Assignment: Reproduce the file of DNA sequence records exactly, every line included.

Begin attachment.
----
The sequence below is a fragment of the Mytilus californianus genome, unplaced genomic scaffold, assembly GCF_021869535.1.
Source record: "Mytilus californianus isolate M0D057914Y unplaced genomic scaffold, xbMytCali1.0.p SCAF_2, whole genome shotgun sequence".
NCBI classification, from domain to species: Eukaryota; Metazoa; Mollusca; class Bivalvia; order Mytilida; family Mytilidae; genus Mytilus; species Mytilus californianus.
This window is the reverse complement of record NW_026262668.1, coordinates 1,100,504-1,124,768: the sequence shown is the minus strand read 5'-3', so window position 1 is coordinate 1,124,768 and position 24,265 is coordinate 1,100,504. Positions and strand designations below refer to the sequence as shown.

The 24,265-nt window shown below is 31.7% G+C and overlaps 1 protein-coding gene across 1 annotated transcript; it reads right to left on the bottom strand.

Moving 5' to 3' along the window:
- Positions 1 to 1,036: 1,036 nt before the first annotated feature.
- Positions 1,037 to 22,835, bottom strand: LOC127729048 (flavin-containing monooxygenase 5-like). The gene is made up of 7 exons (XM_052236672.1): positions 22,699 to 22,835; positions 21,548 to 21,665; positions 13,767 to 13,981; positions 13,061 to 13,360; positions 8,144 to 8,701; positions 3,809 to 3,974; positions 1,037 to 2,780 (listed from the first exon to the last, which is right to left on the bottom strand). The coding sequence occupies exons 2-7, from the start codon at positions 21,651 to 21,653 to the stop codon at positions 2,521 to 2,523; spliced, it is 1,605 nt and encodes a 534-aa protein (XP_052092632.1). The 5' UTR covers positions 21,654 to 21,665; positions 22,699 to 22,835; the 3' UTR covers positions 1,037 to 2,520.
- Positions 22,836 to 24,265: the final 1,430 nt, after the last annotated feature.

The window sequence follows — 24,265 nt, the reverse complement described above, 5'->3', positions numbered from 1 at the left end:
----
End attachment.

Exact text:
The sequence below is a fragment of the Mytilus californianus genome, unplaced genomic scaffold, assembly GCF_021869535.1.
Source record: "Mytilus californianus isolate M0D057914Y unplaced genomic scaffold, xbMytCali1.0.p SCAF_2, whole genome shotgun sequence".
NCBI classification, from domain to species: Eukaryota; Metazoa; Mollusca; class Bivalvia; order Mytilida; family Mytilidae; genus Mytilus; species Mytilus californianus.
This window is the reverse complement of record NW_026262668.1, coordinates 1,100,504-1,124,768: the sequence shown is the minus strand read 5'-3', so window position 1 is coordinate 1,124,768 and position 24,265 is coordinate 1,100,504. Positions and strand designations below refer to the sequence as shown.

The 24,265-nt window shown below is 31.7% G+C and overlaps 1 protein-coding gene across 1 annotated transcript; it reads right to left on the bottom strand.

Moving 5' to 3' along the window:
- Positions 1 to 1,036: 1,036 nt before the first annotated feature.
- Positions 1,037 to 22,835, bottom strand: LOC127729048 (flavin-containing monooxygenase 5-like). The gene is made up of 7 exons (XM_052236672.1): positions 22,699 to 22,835; positions 21,548 to 21,665; positions 13,767 to 13,981; positions 13,061 to 13,360; positions 8,144 to 8,701; positions 3,809 to 3,974; positions 1,037 to 2,780 (listed from the first exon to the last, which is right to left on the bottom strand). The coding sequence occupies exons 2-7, from the start codon at positions 21,651 to 21,653 to the stop codon at positions 2,521 to 2,523; spliced, it is 1,605 nt and encodes a 534-aa protein (XP_052092632.1). The 5' UTR covers positions 21,654 to 21,665; positions 22,699 to 22,835; the 3' UTR covers positions 1,037 to 2,520.
- Positions 22,836 to 24,265: the final 1,430 nt, after the last annotated feature.

The window sequence follows — 24,265 nt, the reverse complement described above, 5'->3', positions numbered from 1 at the left end: